However, the efforts were made in cooperation with another campaign that tried to use social media to destabilize Moore’s campaign. Among other tactics, the group used Twitter accounts that looked like they were from Russia to make it seem like Russian accounts were following Mr. Moore.


Data Breach: Is Social Media Data Ever Safe?

Ireland’s Data Protection Commission (DPC) opened a fresh investigation late last year into Facebook after the company admitted the existence of another privacy data breach in which private pictures of over 6.8 million users were compromised and made available to third-party apps.

Privacy data breaches: Facebook’s ongoing problem

Facebook has been associated with data scandals like Cambridge Analytica, as well as with fake news issues. Yet in spite of the unflattering attention, the company has found no strong way to prevent these data breaches.

The DPC said it launched its investigation to find out whether the social network had abided by the new, strict EU privacy rules while dealing with several breaches.

Facebook said that it is in close contact with the lead regulator and will answer all questions.

The DPC is also probing a September privacy leak in which over 50 million users were affected. Facebook could reportedly face a penalty of over 4% of its annual turnover, the highest fine yet under Europe’s new General Data Protection Regulation (GDPR).

The data breach, by the numbers

A spokesperson for the Irish regulator said that it has received many breach notifications from the social network since the new GDPR regulations came into existence in May 2018. The GDPR requires companies to report all data breaches to authorities within 72 hours.

The breach Facebook revealed involved the enabling of over 1,500 software applications to access private pictures of users for 12 days in September 2018. The company reported that over 1,500 third-party apps built by 876 developers could be affected by the bug as well.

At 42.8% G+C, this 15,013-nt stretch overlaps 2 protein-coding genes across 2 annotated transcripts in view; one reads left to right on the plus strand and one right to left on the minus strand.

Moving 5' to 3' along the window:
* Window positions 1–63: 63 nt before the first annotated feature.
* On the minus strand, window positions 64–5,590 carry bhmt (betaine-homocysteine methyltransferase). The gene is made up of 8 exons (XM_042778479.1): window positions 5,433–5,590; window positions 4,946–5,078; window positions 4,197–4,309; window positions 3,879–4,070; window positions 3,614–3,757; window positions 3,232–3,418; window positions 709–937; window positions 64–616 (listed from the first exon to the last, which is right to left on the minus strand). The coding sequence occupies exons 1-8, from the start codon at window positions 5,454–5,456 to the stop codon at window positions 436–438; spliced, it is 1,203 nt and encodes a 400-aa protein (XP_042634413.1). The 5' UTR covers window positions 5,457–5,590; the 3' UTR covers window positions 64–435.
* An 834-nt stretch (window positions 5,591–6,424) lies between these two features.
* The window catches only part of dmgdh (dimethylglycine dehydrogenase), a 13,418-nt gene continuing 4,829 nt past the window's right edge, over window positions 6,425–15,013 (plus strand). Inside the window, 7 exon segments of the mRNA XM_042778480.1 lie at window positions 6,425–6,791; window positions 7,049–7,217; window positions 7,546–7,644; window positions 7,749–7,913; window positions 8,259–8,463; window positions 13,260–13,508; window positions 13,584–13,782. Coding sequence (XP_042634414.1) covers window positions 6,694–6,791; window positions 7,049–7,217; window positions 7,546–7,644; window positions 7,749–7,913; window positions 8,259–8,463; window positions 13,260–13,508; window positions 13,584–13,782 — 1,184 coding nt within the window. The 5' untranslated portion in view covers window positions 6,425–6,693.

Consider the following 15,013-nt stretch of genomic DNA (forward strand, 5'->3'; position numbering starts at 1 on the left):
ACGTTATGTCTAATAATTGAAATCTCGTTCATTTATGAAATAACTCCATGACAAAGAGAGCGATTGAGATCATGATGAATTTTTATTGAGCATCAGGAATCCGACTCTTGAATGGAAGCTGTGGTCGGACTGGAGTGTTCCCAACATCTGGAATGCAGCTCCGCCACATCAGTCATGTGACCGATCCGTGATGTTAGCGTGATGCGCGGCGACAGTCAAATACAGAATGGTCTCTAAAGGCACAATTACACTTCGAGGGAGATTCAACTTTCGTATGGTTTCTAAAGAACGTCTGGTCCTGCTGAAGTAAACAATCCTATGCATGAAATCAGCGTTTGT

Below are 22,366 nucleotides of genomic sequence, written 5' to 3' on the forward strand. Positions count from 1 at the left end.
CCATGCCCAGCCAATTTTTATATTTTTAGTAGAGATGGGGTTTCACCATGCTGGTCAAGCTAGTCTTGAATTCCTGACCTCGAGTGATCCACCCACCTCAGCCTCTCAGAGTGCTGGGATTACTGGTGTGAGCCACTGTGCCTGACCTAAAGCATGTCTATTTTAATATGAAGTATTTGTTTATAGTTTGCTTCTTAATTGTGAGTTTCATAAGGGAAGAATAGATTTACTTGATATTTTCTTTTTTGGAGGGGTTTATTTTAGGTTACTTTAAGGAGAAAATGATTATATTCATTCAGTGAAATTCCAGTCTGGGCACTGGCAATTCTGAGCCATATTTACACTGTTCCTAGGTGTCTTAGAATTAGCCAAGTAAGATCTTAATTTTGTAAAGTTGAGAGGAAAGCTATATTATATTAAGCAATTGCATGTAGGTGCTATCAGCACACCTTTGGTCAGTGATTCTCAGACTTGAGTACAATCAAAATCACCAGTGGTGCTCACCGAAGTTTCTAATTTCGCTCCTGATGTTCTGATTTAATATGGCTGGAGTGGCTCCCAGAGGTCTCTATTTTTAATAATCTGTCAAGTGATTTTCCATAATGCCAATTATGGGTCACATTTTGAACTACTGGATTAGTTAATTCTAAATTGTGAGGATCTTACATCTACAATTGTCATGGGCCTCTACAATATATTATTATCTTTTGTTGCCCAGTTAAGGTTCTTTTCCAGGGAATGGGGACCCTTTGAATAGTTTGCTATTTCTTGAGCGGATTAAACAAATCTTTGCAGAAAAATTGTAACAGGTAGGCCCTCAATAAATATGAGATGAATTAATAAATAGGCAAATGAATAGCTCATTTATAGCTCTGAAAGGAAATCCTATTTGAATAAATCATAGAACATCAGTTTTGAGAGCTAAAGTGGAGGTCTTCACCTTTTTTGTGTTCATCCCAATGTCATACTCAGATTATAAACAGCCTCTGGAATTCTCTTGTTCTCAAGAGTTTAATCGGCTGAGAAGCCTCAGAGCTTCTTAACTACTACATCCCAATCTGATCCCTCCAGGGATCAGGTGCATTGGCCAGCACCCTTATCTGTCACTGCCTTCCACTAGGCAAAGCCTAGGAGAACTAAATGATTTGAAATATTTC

Facebook apologized for the breach and said that it has now fixed the problem and will be rolling out tools for app developers soon. Facebook said these tools “will allow them to determine which people using their app might be impacted by this bug.”


Facebook Executive Denies Allegations of Company Paying To Create Fake News

The past several months have been difficult for Facebook: It has been criticized for not preventing fake news and misinformation and been blamed for interfering in the 2016 Presidential elections. Additionally, Facebook’s COO has recently had to deal with an allegation that in 2017, the company paid to create fake news.

Facebook claims it didn’t pay to create fake news

A New York Times report with the headline ‘Delay, Deny and Deflect: How Facebook’s leaders fought through crisis,’ has made a sensational claim that in 2017, Facebook had hired Definers Public Affairs, a Republican opposition research firm, for a campaign to divert public attention away from its difficulties.

Facebook COO Sheryl Sandberg responded with a strong denial. She added that Facebook has been doing a thorough check into what exactly happened and has been assured that Facebook did not pay anyone to either write or promote anything that was fake. Sandberg said that Facebook’s communications team hired the Definers Public Affairs firm, and that she learned about it only after reading the report.

The New York Times report said that the research firm attempted to tie critics of the social media platform to George Soros, a philanthropist and billionaire investor.

Facebook COO is furious

The report said that Alex Stamos, Facebook’s security chief, informed the company’s board members in late 2017 that the tech giant had not yet fully curbed Russian undue influence on the platform. The briefing by Stamos made many company executives angry, especially CEO Mark Zuckerberg and COO Sheryl Sandberg. The report added that according to people who were present during the briefing, Sandberg yelled at Mr. Stamos, “You threw us under the bus!”

To combat critics and ward off regulation, Sandberg has organized an aggressive lobbying campaign. Zuckerberg, on the other hand, conducted a public apology tour to fight off critics and regain the trust of the public. In addition to this, the tech giant employed a Republican opposition-research firm to harm the credibility of activist protesters.

Both Ms. Sandberg and Mr. Zuckerberg declined to comment on the matter. However, in a statement, a Facebook spokesman acknowledged that the company has been a little slow to address the challenges, but it has made progress in fixing the issue. The statement reads, “This has been a tough time at Facebook and our entire management team has been focused on tackling the issues we face. While these are hard problems we are working hard to ensure that people find our products useful and that we protect our community from bad actors.”